I do think there are optimizations to be made in factorization problems, but these are pretty well understood, well enough we have lots of known problems and benchmarks. If you had a working algorithm for faster factoring, it should be trivial to code and prove against some of these known problems.

2 years? This is regarding pre-print papers submitted over the past couple of days. That being said, the community seems to be leaning towards "not gonna work".


It's literally in the article that this paper has been circulating for 2 years.

Not sure what to tell you if the article contains bad information.
 
2021-03-04 9:19:47 AM  

Quantumbunny: incendi: Quantumbunny: Considering the paper is 2 years old and no demonstration of the factorization has occurred, let's just say I find it unlikely.

I do think there are optimizations to be made in factorization problems, but these are pretty well understood, well enough we have lots of known problems and benchmarks. If you had a working algorithm for faster factoring, it should be trivial to code and prove against some of these known problems.

2 years? This is regarding pre-print papers submitted over the past couple of days. That being said, the community seems to be leaning towards "not gonna work".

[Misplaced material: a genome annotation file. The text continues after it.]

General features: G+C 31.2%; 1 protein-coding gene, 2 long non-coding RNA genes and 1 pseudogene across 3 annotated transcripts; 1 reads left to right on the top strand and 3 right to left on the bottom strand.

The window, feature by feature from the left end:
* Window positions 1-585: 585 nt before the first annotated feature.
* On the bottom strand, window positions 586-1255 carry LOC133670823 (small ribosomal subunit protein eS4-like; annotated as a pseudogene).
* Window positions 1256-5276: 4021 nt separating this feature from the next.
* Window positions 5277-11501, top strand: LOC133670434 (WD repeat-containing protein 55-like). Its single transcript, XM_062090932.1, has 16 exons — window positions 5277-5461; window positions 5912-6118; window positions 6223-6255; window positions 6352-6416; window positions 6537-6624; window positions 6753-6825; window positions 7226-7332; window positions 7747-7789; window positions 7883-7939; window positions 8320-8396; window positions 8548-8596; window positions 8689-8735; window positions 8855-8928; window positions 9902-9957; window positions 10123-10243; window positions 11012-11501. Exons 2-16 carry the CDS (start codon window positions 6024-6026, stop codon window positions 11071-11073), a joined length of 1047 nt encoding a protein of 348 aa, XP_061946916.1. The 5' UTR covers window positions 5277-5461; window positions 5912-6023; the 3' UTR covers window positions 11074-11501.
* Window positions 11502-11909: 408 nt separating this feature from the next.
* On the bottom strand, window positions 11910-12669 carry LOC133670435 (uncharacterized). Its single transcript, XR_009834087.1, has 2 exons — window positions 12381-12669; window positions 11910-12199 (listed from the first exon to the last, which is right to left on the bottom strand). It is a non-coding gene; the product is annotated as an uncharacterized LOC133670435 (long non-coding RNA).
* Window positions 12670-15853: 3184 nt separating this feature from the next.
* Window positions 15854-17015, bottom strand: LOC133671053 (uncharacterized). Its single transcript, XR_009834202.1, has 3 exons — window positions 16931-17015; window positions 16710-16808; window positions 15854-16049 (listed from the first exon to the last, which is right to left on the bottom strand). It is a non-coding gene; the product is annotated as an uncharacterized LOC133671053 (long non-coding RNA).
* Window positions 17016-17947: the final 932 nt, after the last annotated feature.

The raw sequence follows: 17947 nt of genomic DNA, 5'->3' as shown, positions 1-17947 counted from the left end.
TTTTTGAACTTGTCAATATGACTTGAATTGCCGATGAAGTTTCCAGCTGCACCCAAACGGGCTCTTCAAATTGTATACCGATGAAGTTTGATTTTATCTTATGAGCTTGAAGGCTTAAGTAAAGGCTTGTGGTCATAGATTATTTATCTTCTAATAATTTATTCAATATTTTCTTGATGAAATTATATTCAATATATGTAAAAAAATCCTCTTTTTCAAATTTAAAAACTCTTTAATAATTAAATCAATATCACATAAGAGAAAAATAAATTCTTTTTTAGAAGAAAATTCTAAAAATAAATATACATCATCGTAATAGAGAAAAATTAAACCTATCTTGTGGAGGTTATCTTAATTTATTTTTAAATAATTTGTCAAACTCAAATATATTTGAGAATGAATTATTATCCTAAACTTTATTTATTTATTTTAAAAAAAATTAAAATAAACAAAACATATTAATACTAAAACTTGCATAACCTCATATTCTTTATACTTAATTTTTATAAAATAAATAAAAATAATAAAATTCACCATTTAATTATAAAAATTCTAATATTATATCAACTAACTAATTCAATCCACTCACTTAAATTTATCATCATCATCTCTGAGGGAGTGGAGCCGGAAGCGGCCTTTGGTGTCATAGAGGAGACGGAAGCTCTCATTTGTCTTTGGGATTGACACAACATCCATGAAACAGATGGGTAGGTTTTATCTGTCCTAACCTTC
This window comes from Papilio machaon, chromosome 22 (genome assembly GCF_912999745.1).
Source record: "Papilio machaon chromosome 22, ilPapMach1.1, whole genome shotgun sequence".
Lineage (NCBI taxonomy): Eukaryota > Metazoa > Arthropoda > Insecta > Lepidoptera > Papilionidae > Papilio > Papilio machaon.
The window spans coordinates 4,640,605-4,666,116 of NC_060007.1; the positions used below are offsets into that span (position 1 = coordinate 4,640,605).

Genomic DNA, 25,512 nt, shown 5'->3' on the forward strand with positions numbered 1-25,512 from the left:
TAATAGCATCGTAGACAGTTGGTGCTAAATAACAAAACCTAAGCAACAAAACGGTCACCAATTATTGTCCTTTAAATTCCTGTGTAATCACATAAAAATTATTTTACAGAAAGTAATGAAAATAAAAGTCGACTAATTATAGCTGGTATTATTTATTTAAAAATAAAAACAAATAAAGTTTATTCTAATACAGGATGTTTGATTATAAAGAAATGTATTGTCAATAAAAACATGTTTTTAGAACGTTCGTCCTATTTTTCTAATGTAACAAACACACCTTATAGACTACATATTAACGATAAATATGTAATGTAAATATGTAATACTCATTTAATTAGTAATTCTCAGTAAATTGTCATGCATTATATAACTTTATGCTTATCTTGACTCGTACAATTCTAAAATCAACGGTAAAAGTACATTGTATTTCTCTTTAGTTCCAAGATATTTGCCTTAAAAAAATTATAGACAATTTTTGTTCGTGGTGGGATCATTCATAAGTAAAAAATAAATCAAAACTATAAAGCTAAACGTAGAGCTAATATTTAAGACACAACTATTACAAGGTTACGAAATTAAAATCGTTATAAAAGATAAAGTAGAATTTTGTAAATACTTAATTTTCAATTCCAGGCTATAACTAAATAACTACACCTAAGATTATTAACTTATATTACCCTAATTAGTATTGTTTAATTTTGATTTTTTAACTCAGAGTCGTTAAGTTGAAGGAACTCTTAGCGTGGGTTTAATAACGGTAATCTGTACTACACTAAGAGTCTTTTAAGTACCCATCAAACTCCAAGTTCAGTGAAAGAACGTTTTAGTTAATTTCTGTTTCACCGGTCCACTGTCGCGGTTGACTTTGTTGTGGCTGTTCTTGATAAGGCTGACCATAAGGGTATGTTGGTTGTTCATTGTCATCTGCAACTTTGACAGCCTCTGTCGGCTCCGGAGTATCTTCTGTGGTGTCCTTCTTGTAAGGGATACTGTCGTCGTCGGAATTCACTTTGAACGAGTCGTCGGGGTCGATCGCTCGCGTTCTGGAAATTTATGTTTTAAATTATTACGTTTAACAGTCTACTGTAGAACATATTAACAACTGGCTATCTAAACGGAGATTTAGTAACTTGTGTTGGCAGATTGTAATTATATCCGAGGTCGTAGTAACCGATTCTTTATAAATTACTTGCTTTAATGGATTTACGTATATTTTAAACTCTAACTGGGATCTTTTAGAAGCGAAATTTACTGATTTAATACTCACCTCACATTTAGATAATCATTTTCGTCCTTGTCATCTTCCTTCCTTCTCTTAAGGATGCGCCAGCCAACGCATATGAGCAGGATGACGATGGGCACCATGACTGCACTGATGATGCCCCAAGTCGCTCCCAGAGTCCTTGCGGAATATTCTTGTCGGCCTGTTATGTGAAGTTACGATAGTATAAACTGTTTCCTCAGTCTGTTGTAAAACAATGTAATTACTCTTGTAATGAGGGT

It's literally in the article that this paper has been circulating for 2 years.

Not sure what to tell you if the article contains bad information.


I'm not sure what the article is trying to say.

The paper in question was recently submitted for publication:

https://eprint.iacr.org/2021/232

Date: received 1 Mar 2021, last revised 3 Mar 2021

Then there is this:

This paper has been circulating for at least 2 years and so far, the nearest implementation is this "Factoring Integers via Lattice Algorithms" code.

Unless Schnorr circulated the paper for two years for comment before formally submitting it for publishing, both of them can't be true.

Also.....

i.imgur.comView Full Size


DID SOMEONE CALL ME SCHNORRER?
 
2021-03-04 10:31:35 AM  
Eh, this was hacked back in the first episode of Agents of SHIELD and nothing bad has happened since then.
 
2021-03-04 12:37:36 PM  
 
2021-03-04 4:06:41 PM  

incendi: Oatmeal it is:

Sophie, an extremely serious person @SchmiegSophie There is a mistake in the proof given, where a factor of n! is dropped, changing the runtime complexity 12:22 PM · Mar 4, 2021


Gee, it's missing an n!? That's a pretty huge miss. A Big O of n! is an absolutely terrible algorithmic complexity.

I think we can write this one off.
 
2021-03-04 5:28:10 PM  

incendi: Oatmeal it is:

Sophie, an extremely serious person @SchmiegSophie There is a mistake in the proof given, where a factor of n! is dropped, changing the runtime complexity 12:22 PM · Mar 4, 2021


Good news everyone!  This revolutionary mathematical proof is wrong and civilization is safe!

/ only slightly kidding